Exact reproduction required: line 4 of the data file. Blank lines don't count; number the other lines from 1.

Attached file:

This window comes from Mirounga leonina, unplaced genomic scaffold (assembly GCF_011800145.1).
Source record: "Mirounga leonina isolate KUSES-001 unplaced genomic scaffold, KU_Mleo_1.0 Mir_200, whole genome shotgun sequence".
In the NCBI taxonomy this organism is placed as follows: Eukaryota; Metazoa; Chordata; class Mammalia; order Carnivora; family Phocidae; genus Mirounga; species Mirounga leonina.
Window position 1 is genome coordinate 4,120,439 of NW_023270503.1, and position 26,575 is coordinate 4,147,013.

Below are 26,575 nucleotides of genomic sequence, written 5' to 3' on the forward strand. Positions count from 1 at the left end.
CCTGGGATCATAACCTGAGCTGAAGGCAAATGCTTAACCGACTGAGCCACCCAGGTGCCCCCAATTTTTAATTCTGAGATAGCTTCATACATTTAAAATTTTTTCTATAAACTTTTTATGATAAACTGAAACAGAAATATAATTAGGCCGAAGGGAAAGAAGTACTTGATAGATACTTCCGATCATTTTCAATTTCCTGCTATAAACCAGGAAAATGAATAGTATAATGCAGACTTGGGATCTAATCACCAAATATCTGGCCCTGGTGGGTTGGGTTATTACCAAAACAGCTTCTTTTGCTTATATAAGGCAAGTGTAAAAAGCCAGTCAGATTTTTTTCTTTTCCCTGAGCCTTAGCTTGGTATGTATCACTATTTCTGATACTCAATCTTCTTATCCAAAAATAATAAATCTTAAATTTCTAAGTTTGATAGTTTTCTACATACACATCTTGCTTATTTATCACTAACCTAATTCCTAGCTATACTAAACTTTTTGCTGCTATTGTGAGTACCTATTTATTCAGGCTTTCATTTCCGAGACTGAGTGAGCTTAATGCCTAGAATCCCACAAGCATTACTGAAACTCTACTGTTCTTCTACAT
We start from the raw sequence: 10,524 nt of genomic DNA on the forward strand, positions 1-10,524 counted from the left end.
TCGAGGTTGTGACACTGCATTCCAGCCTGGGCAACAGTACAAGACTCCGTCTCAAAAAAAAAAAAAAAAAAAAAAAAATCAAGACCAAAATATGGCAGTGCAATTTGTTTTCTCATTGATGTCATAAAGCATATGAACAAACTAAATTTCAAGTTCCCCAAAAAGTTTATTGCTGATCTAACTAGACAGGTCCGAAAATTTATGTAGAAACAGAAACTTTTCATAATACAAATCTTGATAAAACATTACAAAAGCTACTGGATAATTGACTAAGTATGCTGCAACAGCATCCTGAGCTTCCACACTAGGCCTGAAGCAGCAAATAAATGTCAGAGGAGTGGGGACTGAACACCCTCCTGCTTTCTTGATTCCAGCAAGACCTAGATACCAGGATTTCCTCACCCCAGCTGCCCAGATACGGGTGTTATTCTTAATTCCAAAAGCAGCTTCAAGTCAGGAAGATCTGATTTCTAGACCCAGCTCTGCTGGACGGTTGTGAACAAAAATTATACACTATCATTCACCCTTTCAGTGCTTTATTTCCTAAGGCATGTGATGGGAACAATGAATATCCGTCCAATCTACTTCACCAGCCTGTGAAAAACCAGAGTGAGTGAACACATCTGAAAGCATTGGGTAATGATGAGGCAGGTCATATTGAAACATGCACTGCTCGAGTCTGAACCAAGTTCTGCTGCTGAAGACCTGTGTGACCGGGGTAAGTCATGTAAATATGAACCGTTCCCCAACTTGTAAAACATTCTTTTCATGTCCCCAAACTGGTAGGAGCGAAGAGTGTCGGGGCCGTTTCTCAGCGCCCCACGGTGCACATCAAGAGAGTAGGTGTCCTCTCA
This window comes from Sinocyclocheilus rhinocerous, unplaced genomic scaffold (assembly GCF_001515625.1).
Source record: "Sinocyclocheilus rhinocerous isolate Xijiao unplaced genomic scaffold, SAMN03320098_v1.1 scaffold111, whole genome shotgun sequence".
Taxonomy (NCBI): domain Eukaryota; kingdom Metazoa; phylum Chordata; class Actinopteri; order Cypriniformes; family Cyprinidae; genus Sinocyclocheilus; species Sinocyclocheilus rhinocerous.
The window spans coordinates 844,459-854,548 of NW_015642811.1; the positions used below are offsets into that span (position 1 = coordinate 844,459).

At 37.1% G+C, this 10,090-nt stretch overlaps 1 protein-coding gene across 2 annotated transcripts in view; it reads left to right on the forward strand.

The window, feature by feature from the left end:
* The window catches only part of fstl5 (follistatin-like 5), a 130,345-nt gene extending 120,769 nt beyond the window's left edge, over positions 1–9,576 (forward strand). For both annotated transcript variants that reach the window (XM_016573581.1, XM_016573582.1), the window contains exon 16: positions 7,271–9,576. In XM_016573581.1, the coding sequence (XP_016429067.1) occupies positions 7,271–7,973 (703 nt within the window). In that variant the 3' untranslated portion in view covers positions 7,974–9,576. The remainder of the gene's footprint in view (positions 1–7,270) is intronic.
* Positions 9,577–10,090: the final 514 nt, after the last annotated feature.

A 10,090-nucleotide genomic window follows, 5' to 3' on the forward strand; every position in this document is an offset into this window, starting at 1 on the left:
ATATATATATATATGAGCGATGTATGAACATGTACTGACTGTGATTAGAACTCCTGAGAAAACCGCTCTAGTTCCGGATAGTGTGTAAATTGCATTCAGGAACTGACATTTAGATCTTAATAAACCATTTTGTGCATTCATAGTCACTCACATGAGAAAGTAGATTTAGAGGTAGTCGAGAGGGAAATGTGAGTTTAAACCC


Window position 1 is genome coordinate 4,120,439 of NW_023270503.1, and position 26,575 is coordinate 4,147,013.